When a local writers group asked me to teach a class on inspiration, I was stopped in my tracks. How could what inspires me inspire this community of prose writers and poets? The more I thought about what might be universally applicable, however, the more excited I got. You see, I've come to understand that inspiration isn't something you wait around for - although that's one approach. Rather, it's something you can consciously chase and catch in innumerable ways.
Here are five strategies that will jump-start your creativity:
- Place your senses on high alert for sights, sounds, smells, images in whatever environment you find yourself: at home, on a bus, in a mall, at a poetry reading. Wherever. Jot down what they tell you. For example, one day I sat quietly in my family room and opened my senses to the refrigerator growling, the clock ticking, the furnace clicking on and off, a plane casting a shadow as it passed the sun, the raucous birds in the trees. Each of these images eventually worked its way into poems.
- Keep a pen and pad nearby when you're watching TV, reading a novel or magazine, listening to music. I love the TV show Nashville and not only learned an appreciation for contemporary country music, but a line that made me sit up straight. When one of the characters was asked, "How do you write a great country song?" he gave the classic reply, "Three chords and the truth." What a great formula! I stole it for a poem. Human interest articles in the National Geographic have built-in characters, settings, and themes that can jump-start your imagination. For example, I wrote a poem in the voice of a Filipino father who is working construction in the heat of Dubai so he can send money home to his family half-way around the globe. The story got me out of my comfort zone into his discomfort. The result was a poem that bears witness to his hard life. Also, scientific articles often offer unique images that can work their way into poems. I discovered that Seychelles frogs listen with their mouths, the sun rings like a bell, and the universe is home to brown dwarfs and planet-killing stars. You can't make these images up!
- Subscribe to Dictionary.com and keep a file of their "Word for the Day." Admittedly, some of the words may be too esoteric for poetry (anthophilious, herbetude, selenography), but I've found unique vocabulary like fiddle foot, heartsease, upcycling, and unputdownable that spiced up my own.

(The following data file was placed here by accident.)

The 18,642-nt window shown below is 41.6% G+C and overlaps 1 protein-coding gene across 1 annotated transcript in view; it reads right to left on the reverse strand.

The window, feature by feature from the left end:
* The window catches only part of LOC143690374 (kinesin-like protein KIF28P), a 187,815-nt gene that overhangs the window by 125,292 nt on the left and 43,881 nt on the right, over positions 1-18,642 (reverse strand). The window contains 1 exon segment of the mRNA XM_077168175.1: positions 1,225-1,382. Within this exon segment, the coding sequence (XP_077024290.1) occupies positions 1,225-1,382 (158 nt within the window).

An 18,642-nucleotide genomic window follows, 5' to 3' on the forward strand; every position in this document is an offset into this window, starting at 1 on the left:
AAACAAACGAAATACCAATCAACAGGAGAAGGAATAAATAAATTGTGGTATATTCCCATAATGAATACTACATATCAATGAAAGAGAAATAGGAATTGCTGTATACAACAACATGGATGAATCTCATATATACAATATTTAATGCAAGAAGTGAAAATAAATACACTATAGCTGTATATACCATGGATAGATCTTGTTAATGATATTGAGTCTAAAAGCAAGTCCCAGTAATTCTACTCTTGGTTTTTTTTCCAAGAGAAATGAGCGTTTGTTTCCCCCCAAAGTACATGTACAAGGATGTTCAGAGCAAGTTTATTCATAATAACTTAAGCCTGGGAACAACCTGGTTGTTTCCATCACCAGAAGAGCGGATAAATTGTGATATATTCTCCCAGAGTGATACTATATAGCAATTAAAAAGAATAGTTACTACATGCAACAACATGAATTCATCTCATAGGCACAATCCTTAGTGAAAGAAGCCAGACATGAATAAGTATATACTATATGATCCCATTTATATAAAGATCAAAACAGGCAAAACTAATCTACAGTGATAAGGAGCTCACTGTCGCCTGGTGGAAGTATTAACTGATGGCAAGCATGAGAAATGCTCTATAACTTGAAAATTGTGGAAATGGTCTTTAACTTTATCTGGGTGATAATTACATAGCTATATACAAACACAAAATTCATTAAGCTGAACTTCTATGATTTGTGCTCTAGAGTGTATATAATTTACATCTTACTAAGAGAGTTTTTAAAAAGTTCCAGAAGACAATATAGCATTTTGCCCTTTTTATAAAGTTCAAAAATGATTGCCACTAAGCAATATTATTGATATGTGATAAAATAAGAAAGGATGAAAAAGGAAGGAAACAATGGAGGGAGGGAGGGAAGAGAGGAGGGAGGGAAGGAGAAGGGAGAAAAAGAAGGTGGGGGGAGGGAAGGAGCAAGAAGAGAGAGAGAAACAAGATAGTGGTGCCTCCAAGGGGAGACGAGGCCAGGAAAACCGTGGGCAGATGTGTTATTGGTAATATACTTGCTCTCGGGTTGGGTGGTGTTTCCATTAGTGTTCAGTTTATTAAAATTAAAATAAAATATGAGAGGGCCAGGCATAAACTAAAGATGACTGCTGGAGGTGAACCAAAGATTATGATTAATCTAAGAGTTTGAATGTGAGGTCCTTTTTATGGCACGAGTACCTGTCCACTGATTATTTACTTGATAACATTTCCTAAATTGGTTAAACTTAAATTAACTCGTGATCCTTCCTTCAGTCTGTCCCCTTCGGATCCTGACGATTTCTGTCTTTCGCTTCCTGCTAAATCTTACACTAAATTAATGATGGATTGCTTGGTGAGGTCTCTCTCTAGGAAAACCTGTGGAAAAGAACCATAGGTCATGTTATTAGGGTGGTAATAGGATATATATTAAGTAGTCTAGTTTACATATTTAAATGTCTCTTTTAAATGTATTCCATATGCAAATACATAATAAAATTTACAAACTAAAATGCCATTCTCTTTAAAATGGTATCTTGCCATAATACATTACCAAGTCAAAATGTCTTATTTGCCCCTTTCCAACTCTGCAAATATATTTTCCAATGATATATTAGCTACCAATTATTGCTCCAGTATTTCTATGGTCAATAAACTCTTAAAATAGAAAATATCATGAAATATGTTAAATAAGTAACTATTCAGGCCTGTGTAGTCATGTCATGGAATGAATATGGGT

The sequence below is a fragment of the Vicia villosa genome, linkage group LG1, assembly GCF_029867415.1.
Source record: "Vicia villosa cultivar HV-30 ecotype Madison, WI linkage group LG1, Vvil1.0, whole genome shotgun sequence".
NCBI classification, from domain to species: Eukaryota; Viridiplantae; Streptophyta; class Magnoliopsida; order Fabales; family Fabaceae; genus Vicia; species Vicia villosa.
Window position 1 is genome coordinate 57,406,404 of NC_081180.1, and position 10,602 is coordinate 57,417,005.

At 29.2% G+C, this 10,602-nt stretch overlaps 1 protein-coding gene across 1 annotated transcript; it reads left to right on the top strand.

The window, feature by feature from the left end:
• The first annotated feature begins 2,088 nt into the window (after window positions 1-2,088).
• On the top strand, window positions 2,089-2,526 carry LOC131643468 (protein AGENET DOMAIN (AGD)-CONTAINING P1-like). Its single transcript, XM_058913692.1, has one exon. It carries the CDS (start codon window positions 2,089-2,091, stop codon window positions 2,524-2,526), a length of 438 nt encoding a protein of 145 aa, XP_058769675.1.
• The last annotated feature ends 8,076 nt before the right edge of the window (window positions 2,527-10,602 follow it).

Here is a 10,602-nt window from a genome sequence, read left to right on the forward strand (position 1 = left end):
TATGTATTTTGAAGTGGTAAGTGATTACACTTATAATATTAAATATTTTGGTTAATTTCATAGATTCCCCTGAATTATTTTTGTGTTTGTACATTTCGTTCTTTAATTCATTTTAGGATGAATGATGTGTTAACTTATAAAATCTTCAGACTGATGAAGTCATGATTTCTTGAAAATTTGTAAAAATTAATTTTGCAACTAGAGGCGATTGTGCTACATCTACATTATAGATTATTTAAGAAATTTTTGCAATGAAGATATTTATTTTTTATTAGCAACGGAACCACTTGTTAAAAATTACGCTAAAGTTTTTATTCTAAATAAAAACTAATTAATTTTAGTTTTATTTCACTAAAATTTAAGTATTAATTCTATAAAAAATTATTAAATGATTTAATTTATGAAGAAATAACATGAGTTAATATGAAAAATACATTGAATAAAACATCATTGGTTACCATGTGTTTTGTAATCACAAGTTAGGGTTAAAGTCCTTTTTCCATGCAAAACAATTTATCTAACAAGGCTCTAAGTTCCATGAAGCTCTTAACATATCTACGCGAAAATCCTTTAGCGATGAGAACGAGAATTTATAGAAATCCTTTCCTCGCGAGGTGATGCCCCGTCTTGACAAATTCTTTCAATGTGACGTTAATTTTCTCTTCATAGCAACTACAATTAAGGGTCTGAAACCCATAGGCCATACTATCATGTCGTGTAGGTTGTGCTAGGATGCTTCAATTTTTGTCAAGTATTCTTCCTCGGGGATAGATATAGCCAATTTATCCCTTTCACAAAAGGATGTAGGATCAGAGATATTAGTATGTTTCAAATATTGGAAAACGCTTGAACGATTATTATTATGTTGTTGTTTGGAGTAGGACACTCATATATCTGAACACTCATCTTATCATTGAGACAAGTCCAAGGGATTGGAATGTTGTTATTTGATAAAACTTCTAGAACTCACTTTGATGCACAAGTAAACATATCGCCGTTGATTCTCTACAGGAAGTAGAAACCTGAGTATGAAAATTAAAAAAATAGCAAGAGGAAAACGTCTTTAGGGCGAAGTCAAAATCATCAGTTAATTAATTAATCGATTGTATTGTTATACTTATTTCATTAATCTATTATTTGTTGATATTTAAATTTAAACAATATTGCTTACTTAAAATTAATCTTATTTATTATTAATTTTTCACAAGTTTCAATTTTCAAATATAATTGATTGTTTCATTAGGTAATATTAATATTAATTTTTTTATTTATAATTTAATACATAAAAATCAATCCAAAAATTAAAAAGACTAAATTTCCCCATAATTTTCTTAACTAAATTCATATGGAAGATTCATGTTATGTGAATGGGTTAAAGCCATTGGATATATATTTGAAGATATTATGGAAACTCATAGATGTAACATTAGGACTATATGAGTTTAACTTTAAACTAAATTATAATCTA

- Speaking of words, go to the dictionary and find words that have innumerable definitions and riff on them. You probably could write a whole book using this technique! One example is the word "stir." I copied its definitions and then wove them into a poem with short stanzas. The poem is simply called “Stirring” and each stanza plays with a definition.
- Finally, consider writing poems in which not one word is yours except for the title. For example, Google "famous last words," "50 most quoted lines of poetry," or the titles in Billy Collins' “Poetry 180: A Poem a Day for American High Schools.” Copy the lists, cut them into strips, lay them out on the table, and create your own poem. Not only is this process fun, but you may find that some journals will snap them up. My “Variations on Famous Last Words” in The Manhattanville Review was accepted its first time out. You can do the same thing with titles of books on a library shelf, recipes in cookbooks, headlines in your news feed. The sky is not the limit to the possibilities.
Waiting for the inspiration to arrive is certainly valid but, when it's off on a holiday, a more proactive approach is to go chasing after it. During the chase, you may discover sources for poetry you didn't know existed.
Do you have something say about poetry? An essay on being a poet, tips for poets, or poetry you love? TrishHopkinson.com is now accepting pitches for guest blog posts.